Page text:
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Getting Started with Online Retail

[ Edited ]
Google Employee
# 1
Google Employee

Getting Started with Online Retail

with Shopify

 

According to Forrester, e-retail sales in the US are expected to grow 57% in the next few years. For small businesses, this represents an opportunity to get new customers or reach your existing ones in different ways. Shopify joined the Google Small Business Community to discuss how you can expand your business by getting started with online retail.

 

 

Getting Started with Online Retail

E-commerce gives you the tools to reach the 200 million customers shopping online. Shopify explains how.

 

Forrester stated that U.S. e-retail sales are expected to grow from $263 billion in 2013 to $414 billion in 2018. If businesses don’t have an online presence, they’re losing out on huge revenue. The biggest misconception about selling your products and services online is that it’s too hard, but it’s actually easier than you think.

 

The first step a small business should take is researching the various e-commerce platforms available on the market today. Most platforms will handle the website, payment gateway, order management, inventory and customer information. There are many tools and guides to help you sell once your store is set up.

 

Creating an online store is just the beginning. Just like a physical store, you need to drive traffic to your online store to begin selling.You can do this with SEO, social media marketing, Google AdWords, content marketing and great product photography.

 

“There’s no better time than now for entrepreneurs to start selling online.”

Harley Finkelstein, Chief Platform Officer, Shopify

 

Selling on Amazon, eBay or Etsy is different than selling on your own website. When you use an e-commerce platform, you’re essentially creating a home for your brand. On other platforms, you’re renting space from them, and there’s very little mention of your brand. With your own online store, you also own your customer’s experience and data.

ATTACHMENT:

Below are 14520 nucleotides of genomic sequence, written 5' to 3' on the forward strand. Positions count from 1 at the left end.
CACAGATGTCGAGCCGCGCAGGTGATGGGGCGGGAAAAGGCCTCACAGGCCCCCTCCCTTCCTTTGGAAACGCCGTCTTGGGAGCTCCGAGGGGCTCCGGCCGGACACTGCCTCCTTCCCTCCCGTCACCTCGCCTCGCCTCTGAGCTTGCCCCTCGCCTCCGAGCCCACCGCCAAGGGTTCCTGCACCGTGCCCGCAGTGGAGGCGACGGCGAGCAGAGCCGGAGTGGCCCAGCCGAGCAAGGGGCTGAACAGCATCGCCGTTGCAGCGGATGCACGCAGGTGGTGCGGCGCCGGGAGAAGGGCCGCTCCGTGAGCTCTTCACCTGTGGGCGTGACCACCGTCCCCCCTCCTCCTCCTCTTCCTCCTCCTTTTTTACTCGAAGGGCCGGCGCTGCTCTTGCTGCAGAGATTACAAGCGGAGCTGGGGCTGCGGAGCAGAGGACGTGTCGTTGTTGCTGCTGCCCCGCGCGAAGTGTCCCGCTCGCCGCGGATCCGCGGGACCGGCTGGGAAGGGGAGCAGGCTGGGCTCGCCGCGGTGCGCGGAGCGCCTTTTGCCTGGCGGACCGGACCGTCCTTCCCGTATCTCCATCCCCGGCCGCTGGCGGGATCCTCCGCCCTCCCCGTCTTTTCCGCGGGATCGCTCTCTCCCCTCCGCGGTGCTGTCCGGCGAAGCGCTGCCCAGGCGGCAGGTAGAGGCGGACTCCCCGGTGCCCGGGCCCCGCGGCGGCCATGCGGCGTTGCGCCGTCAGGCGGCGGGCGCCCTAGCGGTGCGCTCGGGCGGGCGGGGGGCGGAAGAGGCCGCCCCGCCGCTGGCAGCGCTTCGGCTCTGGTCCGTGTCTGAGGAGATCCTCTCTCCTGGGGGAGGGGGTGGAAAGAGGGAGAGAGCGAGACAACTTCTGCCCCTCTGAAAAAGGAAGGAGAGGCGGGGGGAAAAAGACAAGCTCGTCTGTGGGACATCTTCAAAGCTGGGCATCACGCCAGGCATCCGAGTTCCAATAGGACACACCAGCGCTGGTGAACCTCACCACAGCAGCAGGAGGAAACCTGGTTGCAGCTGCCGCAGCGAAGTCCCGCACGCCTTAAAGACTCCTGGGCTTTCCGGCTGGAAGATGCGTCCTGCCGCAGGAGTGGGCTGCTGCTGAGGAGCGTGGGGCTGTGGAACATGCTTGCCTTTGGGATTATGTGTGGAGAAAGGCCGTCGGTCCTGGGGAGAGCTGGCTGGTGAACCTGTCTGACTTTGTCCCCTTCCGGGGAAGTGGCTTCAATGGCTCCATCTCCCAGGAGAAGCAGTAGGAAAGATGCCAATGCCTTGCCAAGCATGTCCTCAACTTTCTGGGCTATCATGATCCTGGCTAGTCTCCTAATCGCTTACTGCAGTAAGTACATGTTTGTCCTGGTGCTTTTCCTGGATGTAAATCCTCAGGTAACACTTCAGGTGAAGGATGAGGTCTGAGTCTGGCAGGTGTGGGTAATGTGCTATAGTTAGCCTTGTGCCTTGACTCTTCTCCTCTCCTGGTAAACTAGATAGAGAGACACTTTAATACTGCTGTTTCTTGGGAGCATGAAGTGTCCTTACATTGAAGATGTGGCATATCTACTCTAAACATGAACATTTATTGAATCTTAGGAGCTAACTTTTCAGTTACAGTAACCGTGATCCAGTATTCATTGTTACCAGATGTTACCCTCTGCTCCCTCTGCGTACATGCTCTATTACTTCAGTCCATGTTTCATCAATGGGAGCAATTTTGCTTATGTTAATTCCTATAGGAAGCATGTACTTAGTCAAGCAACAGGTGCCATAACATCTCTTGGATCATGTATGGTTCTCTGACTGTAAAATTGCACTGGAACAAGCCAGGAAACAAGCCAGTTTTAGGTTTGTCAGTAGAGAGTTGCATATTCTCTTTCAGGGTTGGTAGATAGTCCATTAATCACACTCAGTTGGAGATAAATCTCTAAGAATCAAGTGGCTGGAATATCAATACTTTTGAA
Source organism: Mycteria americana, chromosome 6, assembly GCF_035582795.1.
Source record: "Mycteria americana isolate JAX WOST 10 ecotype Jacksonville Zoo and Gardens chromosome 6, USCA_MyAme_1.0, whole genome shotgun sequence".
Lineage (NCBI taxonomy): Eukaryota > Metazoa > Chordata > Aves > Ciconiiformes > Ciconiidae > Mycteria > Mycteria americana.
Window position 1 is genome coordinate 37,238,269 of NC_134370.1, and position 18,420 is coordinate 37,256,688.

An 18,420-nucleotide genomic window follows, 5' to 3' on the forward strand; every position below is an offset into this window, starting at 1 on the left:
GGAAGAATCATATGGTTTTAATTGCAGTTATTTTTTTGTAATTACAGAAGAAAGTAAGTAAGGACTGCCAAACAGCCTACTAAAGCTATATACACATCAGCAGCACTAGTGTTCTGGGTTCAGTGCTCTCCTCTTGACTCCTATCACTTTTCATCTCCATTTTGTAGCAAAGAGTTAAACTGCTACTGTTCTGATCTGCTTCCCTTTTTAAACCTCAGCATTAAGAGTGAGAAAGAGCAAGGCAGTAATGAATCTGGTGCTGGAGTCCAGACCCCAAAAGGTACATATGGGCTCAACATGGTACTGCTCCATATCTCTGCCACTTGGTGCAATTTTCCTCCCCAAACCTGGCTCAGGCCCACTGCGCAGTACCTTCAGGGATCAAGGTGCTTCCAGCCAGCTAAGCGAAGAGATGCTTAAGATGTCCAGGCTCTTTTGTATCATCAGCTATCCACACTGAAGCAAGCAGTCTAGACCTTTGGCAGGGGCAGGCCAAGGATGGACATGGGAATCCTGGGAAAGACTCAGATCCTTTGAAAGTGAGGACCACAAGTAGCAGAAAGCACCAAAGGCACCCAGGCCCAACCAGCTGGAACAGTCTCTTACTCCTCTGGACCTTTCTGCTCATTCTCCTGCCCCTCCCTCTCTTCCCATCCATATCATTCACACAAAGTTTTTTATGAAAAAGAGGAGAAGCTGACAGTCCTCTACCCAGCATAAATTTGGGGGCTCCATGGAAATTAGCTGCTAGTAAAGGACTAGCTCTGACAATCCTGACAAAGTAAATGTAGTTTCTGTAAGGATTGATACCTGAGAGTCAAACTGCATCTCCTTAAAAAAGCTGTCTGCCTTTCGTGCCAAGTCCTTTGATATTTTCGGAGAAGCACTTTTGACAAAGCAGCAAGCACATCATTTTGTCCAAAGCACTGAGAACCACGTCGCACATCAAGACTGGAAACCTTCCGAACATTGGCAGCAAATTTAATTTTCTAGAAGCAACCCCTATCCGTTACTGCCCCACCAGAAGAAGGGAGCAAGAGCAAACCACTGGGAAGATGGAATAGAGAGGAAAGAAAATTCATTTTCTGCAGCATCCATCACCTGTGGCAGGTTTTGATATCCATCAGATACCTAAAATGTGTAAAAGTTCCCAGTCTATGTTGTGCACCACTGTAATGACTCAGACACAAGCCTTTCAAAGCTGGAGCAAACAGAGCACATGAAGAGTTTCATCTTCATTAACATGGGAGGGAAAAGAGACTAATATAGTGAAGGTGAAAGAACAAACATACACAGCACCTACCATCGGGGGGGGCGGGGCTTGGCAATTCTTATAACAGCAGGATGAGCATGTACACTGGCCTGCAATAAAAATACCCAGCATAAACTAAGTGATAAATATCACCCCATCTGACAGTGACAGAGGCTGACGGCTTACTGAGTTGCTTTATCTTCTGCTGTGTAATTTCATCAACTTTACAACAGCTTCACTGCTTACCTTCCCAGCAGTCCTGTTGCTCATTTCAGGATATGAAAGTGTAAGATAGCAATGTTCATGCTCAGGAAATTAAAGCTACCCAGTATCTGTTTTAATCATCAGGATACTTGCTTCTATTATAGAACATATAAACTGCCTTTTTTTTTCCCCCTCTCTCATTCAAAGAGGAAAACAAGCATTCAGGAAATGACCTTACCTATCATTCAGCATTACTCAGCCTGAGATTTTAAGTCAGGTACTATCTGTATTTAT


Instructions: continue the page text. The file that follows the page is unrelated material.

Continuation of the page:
The cost of failure trends toward zero in ecommerce. With an online storefront, it’s easier and cheaper to experiment and try new things than it is to renovate your physical store.

 

Originally published February, 2015

3 Expert replyverified_user

Re: Getting Started with Online Retail

A G
Follower ✭ ☆ ☆
# 2
A G
Follower ✭ ☆ ☆
@Brielle B thanks for sharing. Do you think that with the growth of online retail we will see a significant decline in brick and mortar retail businesses?

Re: Getting Started with Online Retail

Google Employee
# 3
Google Employee

That's a great question, @A G! Personally, I think that the constant increase in ecommerce transactions may affect certain types of businesses, but there's definitely still a place for brick-and-mortar retail. Ecommerce can be more enticing to newer business owners as there's less overhead (don't need to rent a location, install fixtures, etc.). It can seem difficult to compete with the big online retailers (especially if they're offering similar products) but you can't ignore the convenience of being able to take a ride and pick up exactly what you need, when you need it (no matter how great 2-day shipping is).